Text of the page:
Read Story: SEASON 1 EPISODE 1

I have many fond memories of learning to fish with my parents. They had a summer place-just a small rectangular bungalow with no ceilings and old beat up furniture-on the north shore of Long Island back in the day when there was nothing there but potato farms and woods. I remember my mom driving more than a dozen miles to the nearest supermarket and going to the beach every day seeing absolutely nobody in either direction as far as you could see.

I started fishing with a drop line, copying my mom’s style-she refused to use a rod and reel. We were thrilled to catch little sand sharks and porgies, or blowfish in the spring when the water was too cold to even stand in. Later, as I grew older, I had my own spinning reel and casting rod. A small rowboat made it possible for us to fish in areas unreachable from shore. We only had a 5 HP motor on it, but it got us where we needed to go-slowly, but we did get there eventually. My teenage friends and I got better and smarter, catching tons of flounder and blackfish in the spring and porgies and fluke in the summer. Unfortunately, we usually missed the fall blackfish run due to our school obligations.

Now as a single adult I had my own boat. I bought it for peanuts last fall from a guy who hadn’t used it for years. The convertible lounge seats were all chewed up by squirrels and the deck had a few holes in it. The motor, a 150 HP Mercury-well, who knew if it would even run? This became my winter project. I ripped out the seats, the marine carpeting and eventually, the deck. It was all worthless junk. I installed a new deck of half-inch marine plywood, screwing it in place with stainless screws. I clad the deck in fiberglass, glued down new carpeting and replaced the old seating which was too low with captain’s chairs that would swivel and turn. I could fish from them whether I was anchored or drifting. I had to wait for fairly warm weather to clean up the exterior-1 took care of that job during my Easter vacation-I’m a junior high science teacher. Then, using a recommendation from the head of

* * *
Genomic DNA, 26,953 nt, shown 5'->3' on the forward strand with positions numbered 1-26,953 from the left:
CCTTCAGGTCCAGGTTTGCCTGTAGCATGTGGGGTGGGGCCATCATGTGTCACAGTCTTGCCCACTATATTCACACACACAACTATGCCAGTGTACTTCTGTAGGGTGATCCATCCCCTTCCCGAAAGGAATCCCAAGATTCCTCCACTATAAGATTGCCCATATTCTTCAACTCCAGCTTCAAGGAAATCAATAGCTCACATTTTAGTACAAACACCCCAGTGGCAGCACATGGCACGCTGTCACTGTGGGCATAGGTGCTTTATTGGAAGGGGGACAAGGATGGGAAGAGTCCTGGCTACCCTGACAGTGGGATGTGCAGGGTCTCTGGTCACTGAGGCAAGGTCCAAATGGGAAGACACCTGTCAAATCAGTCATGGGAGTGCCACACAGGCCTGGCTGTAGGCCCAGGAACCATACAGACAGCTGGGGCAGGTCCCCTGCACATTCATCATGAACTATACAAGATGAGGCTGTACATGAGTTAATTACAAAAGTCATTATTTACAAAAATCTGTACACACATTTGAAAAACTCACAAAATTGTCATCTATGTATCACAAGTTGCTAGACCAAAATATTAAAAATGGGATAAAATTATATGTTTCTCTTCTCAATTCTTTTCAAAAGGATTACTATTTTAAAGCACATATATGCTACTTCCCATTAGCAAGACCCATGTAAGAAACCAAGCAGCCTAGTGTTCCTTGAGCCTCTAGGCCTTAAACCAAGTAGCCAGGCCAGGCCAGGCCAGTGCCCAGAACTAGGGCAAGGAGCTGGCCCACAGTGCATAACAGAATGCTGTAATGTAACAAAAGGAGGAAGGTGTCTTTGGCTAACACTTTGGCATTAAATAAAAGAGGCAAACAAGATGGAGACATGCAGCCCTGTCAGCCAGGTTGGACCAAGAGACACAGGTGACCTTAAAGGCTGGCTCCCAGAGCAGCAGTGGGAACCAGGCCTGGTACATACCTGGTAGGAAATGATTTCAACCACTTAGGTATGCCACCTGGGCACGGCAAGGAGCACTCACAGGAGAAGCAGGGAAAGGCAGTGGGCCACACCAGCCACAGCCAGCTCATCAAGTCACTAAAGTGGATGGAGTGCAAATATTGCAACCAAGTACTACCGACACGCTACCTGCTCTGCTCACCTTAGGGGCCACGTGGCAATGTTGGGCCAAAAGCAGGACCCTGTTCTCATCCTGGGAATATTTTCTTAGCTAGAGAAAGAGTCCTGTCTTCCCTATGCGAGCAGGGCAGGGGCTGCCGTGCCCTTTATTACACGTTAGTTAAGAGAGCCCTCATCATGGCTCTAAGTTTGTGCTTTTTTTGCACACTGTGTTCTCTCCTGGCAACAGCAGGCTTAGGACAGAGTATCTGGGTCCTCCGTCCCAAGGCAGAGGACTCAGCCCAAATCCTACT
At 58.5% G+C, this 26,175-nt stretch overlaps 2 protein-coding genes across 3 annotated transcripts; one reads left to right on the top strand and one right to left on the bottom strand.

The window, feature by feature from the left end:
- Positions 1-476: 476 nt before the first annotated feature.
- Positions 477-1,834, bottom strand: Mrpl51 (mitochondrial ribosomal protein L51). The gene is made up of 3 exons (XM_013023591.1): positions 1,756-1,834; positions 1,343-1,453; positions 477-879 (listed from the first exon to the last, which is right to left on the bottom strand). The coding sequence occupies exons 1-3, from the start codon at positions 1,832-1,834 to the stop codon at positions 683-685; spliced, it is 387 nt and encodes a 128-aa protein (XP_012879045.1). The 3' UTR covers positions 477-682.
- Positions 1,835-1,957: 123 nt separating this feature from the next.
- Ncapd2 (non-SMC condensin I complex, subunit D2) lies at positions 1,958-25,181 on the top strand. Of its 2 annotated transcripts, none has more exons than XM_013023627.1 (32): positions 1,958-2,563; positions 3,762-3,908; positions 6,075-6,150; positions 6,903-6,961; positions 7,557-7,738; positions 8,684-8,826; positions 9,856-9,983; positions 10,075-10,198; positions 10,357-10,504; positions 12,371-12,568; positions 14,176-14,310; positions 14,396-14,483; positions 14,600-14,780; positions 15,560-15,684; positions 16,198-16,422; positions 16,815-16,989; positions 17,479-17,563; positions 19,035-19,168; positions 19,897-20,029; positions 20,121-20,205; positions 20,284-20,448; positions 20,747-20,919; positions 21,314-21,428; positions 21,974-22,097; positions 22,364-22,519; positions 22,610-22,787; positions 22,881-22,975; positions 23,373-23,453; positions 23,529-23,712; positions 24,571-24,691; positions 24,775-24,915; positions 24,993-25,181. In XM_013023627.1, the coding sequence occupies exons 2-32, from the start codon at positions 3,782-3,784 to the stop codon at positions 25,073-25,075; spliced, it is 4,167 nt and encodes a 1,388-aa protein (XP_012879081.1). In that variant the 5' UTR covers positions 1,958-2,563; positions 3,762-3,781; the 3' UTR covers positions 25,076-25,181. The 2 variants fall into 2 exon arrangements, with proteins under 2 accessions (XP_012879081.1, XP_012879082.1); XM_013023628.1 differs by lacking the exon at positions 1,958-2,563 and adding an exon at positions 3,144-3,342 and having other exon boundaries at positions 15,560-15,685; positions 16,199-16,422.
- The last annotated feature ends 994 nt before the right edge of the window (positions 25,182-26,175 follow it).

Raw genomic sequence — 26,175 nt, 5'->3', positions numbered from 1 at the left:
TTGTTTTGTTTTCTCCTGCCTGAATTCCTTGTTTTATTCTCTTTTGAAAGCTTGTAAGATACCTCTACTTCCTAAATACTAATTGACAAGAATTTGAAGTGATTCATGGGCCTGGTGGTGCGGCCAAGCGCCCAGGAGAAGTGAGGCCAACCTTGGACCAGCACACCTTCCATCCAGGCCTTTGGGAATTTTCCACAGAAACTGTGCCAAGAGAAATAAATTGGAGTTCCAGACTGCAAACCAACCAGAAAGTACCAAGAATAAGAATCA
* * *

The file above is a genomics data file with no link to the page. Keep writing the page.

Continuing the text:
maintenance in our school district, I took the engine to a mechanic. As I guessed it was useless. The mechanic offered me a rebuilt engine for mine and $2,000. I took the deal. He could use the old engine for parts and I got a decent, if smaller at 125 HP, but working engine. He even threw in a one-year warranty on it.

Now I was ready to fish. It was Memorial Day weekend and it’s early-6:00 a.m. when I rise. I hooked the trailer to my truck last night and loaded my rods, tackle, and plenty of ice and soda in the cooler. I drove to the nearest deli for a Number 1 Special-two fried eggs and bacon on a hard roll with butter and salt/pepper. I bought a large bottle of OJ and a Virginia ham sub for my lunch.

My next stop was the bait shop where I picked up a dozen sand worms, some heavy duty Virginia hooks and a bunch of sinkers. I was fishing for blackfish; they live in rocky areas where they eat stuff like crabs and barnacles. It was really easy to get hung up in the rocks and lose your tackle, so it paid to have lots and lots extra.